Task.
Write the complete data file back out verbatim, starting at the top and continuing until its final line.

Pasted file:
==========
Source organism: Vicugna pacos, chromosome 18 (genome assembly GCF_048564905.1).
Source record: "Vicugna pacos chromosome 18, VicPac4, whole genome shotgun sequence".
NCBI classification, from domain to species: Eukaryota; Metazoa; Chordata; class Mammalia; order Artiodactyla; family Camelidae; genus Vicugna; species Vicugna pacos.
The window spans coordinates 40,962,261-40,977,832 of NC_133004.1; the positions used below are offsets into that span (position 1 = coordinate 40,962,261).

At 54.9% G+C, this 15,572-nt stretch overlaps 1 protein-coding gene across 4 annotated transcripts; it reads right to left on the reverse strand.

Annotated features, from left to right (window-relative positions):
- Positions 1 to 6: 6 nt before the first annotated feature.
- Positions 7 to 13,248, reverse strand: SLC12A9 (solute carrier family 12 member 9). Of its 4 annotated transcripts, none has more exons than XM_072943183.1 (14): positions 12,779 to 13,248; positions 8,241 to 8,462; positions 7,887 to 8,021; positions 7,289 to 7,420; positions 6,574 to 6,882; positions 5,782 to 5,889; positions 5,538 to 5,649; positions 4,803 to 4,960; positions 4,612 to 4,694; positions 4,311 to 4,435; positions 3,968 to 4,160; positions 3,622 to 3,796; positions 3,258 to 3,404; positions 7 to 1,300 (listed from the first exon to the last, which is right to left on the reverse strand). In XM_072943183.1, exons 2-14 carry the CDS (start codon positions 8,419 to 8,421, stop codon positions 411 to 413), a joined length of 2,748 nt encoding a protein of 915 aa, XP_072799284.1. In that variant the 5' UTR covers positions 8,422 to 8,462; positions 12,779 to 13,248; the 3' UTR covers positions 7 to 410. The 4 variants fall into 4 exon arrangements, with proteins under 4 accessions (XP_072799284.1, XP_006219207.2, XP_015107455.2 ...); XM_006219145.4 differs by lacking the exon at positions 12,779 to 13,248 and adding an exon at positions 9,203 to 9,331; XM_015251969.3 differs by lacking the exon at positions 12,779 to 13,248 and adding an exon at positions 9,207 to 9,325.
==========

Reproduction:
Source organism: Vicugna pacos, chromosome 18 (genome assembly GCF_048564905.1).
Source record: "Vicugna pacos chromosome 18, VicPac4, whole genome shotgun sequence".
NCBI classification, from domain to species: Eukaryota; Metazoa; Chordata; class Mammalia; order Artiodactyla; family Camelidae; genus Vicugna; species Vicugna pacos.
The window spans coordinates 40,962,261-40,977,832 of NC_133004.1; the positions used below are offsets into that span (position 1 = coordinate 40,962,261).

At 54.9% G+C, this 15,572-nt stretch overlaps 1 protein-coding gene across 4 annotated transcripts; it reads right to left on the reverse strand.

Annotated features, from left to right (window-relative positions):
- Positions 1 to 6: 6 nt before the first annotated feature.
- Positions 7 to 13,248, reverse strand: SLC12A9 (solute carrier family 12 member 9). Of its 4 annotated transcripts, none has more exons than XM_072943183.1 (14): positions 12,779 to 13,248; positions 8,241 to 8,462; positions 7,887 to 8,021; positions 7,289 to 7,420; positions 6,574 to 6,882; positions 5,782 to 5,889; positions 5,538 to 5,649; positions 4,803 to 4,960; positions 4,612 to 4,694; positions 4,311 to 4,435; positions 3,968 to 4,160; positions 3,622 to 3,796; positions 3,258 to 3,404; positions 7 to 1,300 (listed from the first exon to the last, which is right to left on the reverse strand). In XM_072943183.1, exons 2-14 carry the CDS (start codon positions 8,419 to 8,421, stop codon positions 411 to 413), a joined length of 2,748 nt encoding a protein of 915 aa, XP_072799284.1. In that variant the 5' UTR covers positions 8,422 to 8,462; positions 12,779 to 13,248; the 3' UTR covers positions 7 to 410. The 4 variants fall into 4 exon arrangements, with proteins under 4 accessions (XP_072799284.1, XP_006219207.2, XP_015107455.2 ...); XM_006219145.4 differs by lacking the exon at positions 12,779 to 13,248 and adding an exon at positions 9,203 to 9,331; XM_015251969.3 differs by lacking the exon at positions 12,779 to 13,248 and adding an exon at positions 9,207 to 9,325.